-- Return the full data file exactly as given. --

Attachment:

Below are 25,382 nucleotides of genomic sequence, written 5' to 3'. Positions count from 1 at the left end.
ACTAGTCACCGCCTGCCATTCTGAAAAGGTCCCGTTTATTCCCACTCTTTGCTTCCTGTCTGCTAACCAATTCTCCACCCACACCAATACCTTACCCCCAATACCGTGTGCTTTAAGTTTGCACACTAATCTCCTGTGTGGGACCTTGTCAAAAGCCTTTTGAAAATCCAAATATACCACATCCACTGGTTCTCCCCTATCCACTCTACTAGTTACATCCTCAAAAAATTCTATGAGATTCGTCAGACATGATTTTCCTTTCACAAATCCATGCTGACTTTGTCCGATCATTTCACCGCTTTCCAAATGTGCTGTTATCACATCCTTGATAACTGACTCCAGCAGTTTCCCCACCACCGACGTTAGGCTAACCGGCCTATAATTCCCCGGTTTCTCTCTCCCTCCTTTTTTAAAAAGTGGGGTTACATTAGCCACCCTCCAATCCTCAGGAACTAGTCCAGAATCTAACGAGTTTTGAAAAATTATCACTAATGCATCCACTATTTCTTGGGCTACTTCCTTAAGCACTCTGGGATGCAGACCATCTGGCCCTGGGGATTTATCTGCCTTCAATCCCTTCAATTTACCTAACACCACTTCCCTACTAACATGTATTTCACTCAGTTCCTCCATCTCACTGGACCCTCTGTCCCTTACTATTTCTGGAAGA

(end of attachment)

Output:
Below are 25,382 nucleotides of genomic sequence, written 5' to 3'. Positions count from 1 at the left end.
ACTAGTCACCGCCTGCCATTCTGAAAAGGTCCCGTTTATTCCCACTCTTTGCTTCCTGTCTGCTAACCAATTCTCCACCCACACCAATACCTTACCCCCAATACCGTGTGCTTTAAGTTTGCACACTAATCTCCTGTGTGGGACCTTGTCAAAAGCCTTTTGAAAATCCAAATATACCACATCCACTGGTTCTCCCCTATCCACTCTACTAGTTACATCCTCAAAAAATTCTATGAGATTCGTCAGACATGATTTTCCTTTCACAAATCCATGCTGACTTTGTCCGATCATTTCACCGCTTTCCAAATGTGCTGTTATCACATCCTTGATAACTGACTCCAGCAGTTTCCCCACCACCGACGTTAGGCTAACCGGCCTATAATTCCCCGGTTTCTCTCTCCCTCCTTTTTTAAAAAGTGGGGTTACATTAGCCACCCTCCAATCCTCAGGAACTAGTCCAGAATCTAACGAGTTTTGAAAAATTATCACTAATGCATCCACTATTTCTTGGGCTACTTCCTTAAGCACTCTGGGATGCAGACCATCTGGCCCTGGGGATTTATCTGCCTTCAATCCCTTCAATTTACCTAACACCACTTCCCTACTAACATGTATTTCACTCAGTTCCTCCATCTCACTGGACCCTCTGTCCCTTACTATTTCTGGAAGA